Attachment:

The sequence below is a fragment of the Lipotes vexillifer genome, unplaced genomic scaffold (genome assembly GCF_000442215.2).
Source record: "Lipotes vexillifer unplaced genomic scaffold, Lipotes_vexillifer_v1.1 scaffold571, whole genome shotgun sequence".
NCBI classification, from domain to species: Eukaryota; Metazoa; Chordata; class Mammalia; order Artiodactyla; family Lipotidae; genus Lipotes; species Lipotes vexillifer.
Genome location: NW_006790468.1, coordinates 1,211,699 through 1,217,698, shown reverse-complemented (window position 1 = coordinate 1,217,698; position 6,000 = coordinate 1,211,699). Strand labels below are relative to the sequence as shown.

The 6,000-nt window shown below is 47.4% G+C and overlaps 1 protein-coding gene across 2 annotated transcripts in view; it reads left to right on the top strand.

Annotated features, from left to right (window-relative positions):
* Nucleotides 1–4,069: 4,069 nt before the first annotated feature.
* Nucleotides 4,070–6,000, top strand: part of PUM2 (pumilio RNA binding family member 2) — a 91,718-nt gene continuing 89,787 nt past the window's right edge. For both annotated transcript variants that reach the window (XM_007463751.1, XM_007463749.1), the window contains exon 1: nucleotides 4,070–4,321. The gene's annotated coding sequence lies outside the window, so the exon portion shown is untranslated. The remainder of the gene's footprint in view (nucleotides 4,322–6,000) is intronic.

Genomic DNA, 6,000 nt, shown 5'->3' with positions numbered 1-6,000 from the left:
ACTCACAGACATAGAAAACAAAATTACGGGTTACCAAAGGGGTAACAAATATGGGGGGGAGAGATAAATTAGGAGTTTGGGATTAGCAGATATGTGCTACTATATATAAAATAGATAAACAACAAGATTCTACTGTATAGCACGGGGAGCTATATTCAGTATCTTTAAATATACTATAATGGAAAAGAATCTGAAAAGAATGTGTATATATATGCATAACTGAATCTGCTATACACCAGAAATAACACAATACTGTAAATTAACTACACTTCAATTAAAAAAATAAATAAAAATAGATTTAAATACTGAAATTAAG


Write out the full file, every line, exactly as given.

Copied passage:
The sequence below is a fragment of the Lipotes vexillifer genome, unplaced genomic scaffold (genome assembly GCF_000442215.2).
Source record: "Lipotes vexillifer unplaced genomic scaffold, Lipotes_vexillifer_v1.1 scaffold571, whole genome shotgun sequence".
NCBI classification, from domain to species: Eukaryota; Metazoa; Chordata; class Mammalia; order Artiodactyla; family Lipotidae; genus Lipotes; species Lipotes vexillifer.
Genome location: NW_006790468.1, coordinates 1,211,699 through 1,217,698, shown reverse-complemented (window position 1 = coordinate 1,217,698; position 6,000 = coordinate 1,211,699). Strand labels below are relative to the sequence as shown.

The 6,000-nt window shown below is 47.4% G+C and overlaps 1 protein-coding gene across 2 annotated transcripts in view; it reads left to right on the top strand.

Annotated features, from left to right (window-relative positions):
* Nucleotides 1–4,069: 4,069 nt before the first annotated feature.
* Nucleotides 4,070–6,000, top strand: part of PUM2 (pumilio RNA binding family member 2) — a 91,718-nt gene continuing 89,787 nt past the window's right edge. For both annotated transcript variants that reach the window (XM_007463751.1, XM_007463749.1), the window contains exon 1: nucleotides 4,070–4,321. The gene's annotated coding sequence lies outside the window, so the exon portion shown is untranslated. The remainder of the gene's footprint in view (nucleotides 4,322–6,000) is intronic.

Genomic DNA, 6,000 nt, shown 5'->3' with positions numbered 1-6,000 from the left:
ACTCACAGACATAGAAAACAAAATTACGGGTTACCAAAGGGGTAACAAATATGGGGGGGAGAGATAAATTAGGAGTTTGGGATTAGCAGATATGTGCTACTATATATAAAATAGATAAACAACAAGATTCTACTGTATAGCACGGGGAGCTATATTCAGTATCTTTAAATATACTATAATGGAAAAGAATCTGAAAAGAATGTGTATATATATGCATAACTGAATCTGCTATACACCAGAAATAACACAATACTGTAAATTAACTACACTTCAATTAAAAAAATAAATAAAAATAGATTTAAATACTGAAATTAAG